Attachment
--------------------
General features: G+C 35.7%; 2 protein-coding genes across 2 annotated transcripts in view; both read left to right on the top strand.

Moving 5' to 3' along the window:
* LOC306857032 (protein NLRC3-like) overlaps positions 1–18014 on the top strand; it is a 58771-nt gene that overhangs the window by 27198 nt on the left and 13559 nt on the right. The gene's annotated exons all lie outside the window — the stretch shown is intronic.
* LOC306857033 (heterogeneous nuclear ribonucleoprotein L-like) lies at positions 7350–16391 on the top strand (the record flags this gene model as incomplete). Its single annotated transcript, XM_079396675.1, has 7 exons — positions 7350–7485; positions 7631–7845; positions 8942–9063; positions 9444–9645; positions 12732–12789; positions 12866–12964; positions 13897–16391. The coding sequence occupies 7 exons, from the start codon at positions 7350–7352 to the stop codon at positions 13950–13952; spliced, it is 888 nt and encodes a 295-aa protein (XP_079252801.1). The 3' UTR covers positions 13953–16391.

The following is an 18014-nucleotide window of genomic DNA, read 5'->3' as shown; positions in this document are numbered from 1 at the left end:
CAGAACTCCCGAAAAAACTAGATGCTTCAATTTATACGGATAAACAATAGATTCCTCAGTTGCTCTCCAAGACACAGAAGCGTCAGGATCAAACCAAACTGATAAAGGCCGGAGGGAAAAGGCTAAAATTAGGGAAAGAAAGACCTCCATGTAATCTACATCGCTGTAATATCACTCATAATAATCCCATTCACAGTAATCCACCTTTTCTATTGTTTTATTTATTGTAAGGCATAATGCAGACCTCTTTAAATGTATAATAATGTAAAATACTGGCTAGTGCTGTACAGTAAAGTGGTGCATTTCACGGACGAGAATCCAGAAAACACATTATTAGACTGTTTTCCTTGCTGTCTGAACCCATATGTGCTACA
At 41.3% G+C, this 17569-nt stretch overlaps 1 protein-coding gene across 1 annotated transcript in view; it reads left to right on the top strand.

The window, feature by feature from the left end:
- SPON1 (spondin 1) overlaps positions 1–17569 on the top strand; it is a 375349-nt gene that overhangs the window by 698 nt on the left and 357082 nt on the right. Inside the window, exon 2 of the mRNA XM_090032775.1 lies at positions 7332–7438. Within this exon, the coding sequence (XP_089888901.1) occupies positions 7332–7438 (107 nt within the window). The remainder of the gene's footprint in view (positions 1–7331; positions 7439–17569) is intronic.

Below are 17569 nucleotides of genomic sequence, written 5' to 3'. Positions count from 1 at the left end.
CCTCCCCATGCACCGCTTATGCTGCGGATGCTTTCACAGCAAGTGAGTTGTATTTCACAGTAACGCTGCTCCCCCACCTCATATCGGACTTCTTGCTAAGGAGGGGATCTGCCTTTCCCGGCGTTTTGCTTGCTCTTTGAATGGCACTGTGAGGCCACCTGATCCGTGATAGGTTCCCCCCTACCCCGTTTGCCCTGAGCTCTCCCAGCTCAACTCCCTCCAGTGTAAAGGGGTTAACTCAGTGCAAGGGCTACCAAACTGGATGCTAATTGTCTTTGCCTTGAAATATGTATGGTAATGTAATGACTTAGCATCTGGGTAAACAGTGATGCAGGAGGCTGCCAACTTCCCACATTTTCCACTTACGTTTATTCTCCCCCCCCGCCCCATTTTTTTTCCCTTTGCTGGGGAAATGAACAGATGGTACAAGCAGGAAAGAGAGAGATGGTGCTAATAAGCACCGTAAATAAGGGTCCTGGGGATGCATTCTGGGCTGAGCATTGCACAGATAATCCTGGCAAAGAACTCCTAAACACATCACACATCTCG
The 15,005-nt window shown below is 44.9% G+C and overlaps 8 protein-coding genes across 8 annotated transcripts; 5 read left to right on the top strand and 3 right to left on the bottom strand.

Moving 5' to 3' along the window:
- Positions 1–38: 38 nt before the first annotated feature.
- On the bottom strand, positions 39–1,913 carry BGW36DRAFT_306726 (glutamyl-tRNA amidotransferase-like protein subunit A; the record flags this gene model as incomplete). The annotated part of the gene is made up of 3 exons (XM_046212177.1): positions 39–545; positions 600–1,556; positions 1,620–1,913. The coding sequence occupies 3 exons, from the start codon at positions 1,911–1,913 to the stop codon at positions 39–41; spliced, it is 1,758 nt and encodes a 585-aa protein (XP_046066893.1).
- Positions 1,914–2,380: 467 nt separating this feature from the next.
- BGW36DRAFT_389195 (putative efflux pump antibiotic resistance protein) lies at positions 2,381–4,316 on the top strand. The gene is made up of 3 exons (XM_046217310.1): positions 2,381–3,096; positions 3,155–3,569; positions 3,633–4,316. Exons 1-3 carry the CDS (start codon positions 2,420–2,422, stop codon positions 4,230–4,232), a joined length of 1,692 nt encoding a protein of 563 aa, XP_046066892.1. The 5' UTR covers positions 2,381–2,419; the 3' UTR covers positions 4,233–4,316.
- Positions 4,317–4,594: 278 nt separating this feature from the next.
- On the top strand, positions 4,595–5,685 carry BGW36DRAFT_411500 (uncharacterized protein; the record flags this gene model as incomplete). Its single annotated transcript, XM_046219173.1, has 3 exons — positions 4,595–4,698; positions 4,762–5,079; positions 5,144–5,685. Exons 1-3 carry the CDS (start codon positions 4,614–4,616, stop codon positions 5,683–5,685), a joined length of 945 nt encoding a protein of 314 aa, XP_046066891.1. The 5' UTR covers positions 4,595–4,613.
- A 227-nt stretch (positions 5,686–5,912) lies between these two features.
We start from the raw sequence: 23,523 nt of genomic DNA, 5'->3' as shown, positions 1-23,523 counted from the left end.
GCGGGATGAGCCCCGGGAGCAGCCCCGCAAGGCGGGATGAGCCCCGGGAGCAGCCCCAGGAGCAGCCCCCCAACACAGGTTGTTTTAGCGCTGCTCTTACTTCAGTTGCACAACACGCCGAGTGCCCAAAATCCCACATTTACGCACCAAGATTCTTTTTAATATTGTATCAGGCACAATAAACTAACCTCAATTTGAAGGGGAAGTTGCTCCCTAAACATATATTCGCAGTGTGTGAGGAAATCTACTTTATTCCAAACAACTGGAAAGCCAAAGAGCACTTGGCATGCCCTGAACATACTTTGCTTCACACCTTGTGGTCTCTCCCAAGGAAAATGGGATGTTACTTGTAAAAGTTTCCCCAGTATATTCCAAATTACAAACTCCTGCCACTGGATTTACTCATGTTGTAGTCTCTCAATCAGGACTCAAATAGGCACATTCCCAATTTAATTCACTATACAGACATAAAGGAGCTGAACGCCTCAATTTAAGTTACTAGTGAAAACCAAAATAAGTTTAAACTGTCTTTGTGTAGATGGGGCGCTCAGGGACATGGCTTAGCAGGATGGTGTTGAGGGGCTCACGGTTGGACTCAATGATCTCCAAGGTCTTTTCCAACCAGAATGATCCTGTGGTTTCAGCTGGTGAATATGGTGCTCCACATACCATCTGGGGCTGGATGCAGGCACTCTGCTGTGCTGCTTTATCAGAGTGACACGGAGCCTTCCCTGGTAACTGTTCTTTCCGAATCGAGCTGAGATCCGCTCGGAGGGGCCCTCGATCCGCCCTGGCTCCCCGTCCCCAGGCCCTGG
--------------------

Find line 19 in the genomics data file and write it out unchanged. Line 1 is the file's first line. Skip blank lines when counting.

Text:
- On the top strand, positions 4,595–5,685 carry BGW36DRAFT_411500 (uncharacterized protein; the record flags this gene model as incomplete). Its single annotated transcript, XM_046219173.1, has 3 exons — positions 4,595–4,698; positions 4,762–5,079; positions 5,144–5,685. Exons 1-3 carry the CDS (start codon positions 4,614–4,616, stop codon positions 5,683–5,685), a joined length of 945 nt encoding a protein of 314 aa, XP_046066891.1. The 5' UTR covers positions 4,595–4,613.